As we sat down to begin our morning meeting, the teacher recalled some of the things the students talked about as they were developing their story of Imogene and her peacock tail. The students urged the teacher to read Imogene’s Antlers again. There was still the same buzz of excitement during the story just like the day before when we originally read the story together.
Imogene’s brother thought that Imogene may have turned into a miniature elk. The students wondered about elks. What is an elk? Do they have antlers? The teacher noted that those were all great questions, and she added one herself, “What other animals have antlers?”
Teagan replied a deer.
Layla told us that a moose has antlers.
Some of the students shouted, “REINDEER!”
Sean said, “And snow deer!”
“What about a lion?” one of the students said, but the class quickly dismissed that idea. “Well, maybe a buffalo.”
The students continued to talk about antlers and Imogene. After much discussion, we soon began to put together our book about Imogene. The story writing activity not only is an excellent opportunity to teach reading and writing, it allows artistic expression and stimulates the children’s imaginations. This type of activity has also been described as critical to a child’s cognitive development. They are given the opportunity to think through a process, sequence events, establish problems and resolutions; but importantly, the child can create a product that they are proud of because they did it independently.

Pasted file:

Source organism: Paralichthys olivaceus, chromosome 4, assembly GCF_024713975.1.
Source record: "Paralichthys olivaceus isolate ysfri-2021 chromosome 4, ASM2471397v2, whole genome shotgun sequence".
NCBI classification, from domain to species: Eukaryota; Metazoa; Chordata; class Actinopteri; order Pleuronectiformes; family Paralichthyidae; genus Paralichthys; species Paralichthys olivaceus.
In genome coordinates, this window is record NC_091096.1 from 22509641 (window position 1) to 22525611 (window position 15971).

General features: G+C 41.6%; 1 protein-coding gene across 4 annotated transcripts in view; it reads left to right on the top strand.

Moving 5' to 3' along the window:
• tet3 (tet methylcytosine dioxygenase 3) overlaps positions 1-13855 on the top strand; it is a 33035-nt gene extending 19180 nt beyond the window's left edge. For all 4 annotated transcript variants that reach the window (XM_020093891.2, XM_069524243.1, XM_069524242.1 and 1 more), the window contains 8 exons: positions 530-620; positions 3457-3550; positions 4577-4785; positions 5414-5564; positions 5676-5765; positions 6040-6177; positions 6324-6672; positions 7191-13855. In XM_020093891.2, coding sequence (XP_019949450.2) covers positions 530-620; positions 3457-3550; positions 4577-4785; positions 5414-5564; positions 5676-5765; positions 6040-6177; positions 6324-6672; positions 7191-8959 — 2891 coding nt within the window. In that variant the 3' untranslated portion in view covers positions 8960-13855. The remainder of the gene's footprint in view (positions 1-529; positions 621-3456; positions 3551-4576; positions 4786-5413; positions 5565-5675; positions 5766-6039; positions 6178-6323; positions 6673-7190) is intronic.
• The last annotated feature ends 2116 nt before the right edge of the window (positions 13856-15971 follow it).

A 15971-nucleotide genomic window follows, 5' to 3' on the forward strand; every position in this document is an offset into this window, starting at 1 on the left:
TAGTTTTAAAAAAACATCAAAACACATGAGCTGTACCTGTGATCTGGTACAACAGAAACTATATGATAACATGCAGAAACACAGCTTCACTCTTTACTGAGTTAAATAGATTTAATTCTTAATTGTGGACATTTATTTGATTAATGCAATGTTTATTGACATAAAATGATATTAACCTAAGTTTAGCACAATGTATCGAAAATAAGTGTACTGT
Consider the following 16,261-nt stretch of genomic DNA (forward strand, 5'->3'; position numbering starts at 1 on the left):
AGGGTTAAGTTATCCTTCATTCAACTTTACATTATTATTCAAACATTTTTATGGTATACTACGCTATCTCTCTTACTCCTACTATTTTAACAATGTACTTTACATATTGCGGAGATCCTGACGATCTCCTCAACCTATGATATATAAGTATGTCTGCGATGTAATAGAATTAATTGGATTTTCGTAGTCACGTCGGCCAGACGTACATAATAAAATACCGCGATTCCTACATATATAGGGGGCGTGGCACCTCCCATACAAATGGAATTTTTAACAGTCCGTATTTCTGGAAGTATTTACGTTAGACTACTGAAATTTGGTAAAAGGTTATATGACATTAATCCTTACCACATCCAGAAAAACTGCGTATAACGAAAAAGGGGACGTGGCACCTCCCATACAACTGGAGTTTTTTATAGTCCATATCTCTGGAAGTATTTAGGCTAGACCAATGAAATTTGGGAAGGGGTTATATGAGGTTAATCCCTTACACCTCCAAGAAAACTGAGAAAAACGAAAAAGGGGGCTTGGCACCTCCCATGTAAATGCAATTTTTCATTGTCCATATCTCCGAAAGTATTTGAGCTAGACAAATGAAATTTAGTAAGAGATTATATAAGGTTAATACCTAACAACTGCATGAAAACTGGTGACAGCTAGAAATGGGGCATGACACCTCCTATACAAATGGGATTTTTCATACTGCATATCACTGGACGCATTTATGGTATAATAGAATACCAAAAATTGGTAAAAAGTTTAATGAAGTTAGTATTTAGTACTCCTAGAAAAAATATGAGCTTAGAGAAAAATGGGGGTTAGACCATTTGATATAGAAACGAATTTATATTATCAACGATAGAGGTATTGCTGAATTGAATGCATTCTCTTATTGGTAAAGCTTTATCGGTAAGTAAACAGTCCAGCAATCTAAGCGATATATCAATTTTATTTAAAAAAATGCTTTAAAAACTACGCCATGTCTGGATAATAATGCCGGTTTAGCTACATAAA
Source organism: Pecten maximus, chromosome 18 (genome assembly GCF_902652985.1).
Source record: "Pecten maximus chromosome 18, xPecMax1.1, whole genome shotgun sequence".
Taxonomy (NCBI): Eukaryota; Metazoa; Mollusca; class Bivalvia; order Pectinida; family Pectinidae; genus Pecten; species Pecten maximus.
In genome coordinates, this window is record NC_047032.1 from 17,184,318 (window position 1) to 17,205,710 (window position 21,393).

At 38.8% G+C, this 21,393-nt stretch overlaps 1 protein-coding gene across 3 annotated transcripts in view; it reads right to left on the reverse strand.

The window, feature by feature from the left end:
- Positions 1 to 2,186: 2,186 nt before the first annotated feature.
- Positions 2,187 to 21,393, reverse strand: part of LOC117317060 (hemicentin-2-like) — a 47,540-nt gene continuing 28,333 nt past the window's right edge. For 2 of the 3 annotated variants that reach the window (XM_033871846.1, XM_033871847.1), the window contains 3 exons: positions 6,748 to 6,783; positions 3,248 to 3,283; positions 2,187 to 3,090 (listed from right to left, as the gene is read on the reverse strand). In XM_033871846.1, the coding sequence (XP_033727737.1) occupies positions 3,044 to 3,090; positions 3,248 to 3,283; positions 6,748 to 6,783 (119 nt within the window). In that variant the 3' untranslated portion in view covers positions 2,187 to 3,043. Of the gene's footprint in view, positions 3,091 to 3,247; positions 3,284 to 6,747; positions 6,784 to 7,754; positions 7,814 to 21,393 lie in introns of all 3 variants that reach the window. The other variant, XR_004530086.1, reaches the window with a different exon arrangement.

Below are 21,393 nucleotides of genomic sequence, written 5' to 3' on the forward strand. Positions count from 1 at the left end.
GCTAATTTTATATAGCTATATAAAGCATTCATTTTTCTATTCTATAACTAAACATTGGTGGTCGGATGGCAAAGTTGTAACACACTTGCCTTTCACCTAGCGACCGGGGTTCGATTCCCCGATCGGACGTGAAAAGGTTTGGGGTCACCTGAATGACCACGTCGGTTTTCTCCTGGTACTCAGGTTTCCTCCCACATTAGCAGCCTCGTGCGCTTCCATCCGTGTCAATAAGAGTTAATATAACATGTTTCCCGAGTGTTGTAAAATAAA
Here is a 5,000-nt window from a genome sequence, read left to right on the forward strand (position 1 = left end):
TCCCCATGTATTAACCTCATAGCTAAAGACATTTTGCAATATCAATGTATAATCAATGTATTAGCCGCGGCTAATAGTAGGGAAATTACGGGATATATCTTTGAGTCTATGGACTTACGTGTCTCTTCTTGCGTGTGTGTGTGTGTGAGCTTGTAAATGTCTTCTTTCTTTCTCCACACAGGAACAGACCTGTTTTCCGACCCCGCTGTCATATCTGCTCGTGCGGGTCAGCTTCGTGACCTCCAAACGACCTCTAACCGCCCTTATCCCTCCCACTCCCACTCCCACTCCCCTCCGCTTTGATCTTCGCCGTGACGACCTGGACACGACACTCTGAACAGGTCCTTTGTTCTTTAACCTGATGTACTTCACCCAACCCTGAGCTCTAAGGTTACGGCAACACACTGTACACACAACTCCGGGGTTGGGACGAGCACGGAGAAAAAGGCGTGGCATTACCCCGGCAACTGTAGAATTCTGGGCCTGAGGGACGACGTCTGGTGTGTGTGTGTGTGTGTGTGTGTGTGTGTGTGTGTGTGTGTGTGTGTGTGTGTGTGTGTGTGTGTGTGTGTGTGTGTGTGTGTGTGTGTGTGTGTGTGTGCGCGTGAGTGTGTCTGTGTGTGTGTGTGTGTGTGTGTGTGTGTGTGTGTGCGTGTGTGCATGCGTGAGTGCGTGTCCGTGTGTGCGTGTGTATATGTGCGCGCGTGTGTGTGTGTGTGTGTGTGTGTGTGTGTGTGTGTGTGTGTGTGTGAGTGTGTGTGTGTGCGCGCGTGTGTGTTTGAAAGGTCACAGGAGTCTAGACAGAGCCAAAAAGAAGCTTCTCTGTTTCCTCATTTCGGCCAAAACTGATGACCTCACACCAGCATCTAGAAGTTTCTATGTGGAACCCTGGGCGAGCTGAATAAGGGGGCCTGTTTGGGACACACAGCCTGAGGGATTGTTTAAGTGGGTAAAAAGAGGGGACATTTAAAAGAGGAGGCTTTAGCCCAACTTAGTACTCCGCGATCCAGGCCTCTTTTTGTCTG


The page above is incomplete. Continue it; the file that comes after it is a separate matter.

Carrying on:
The students took their contributions of their story to the art studio. She allowed the children to explore which visual images would work with the story line. The children discussed what shapes they could use to create their illustrations. They used watercolors to help their images come to life.
As a result of the excitement from the story, the teacher asked the students comprehension questions to ensure they understood the story. The kindergartners were ask to draw a picture of one of the difficulties Imogene encountered and to make a prediction about what would happen to Imogene with her new peacock tail.
The first graders developed sentences to respond to questions about conflict and resolution. These literary analysis skills will be used throughout their academic careers. This activity accomplishes the following learning goals:
* Students understand, make inferences and draw conclusions about the structure and elements of fiction and provide evidence from text to support their understanding. Students are expected to:
(A) retell a main event from a story read aloud; and
(B) describe characters in a story and the reasons for their actions.
(A) dictate or write sentences to tell a story and put the sentences in chronological sequence
* Students write legibly and use appropriate capitalization and punctuation conventions in their compositions.
* The student expresses ideas through original artworks, using a variety of media with appropriate skill. The student is expected to:
(A) create artworks, using a variety of colors, forms, and lines;
(B) arrange forms intuitively to create artworks; and
(C) develop manipulative skills when drawing, painting, printmaking, and constructing artworks, using a variety of materials.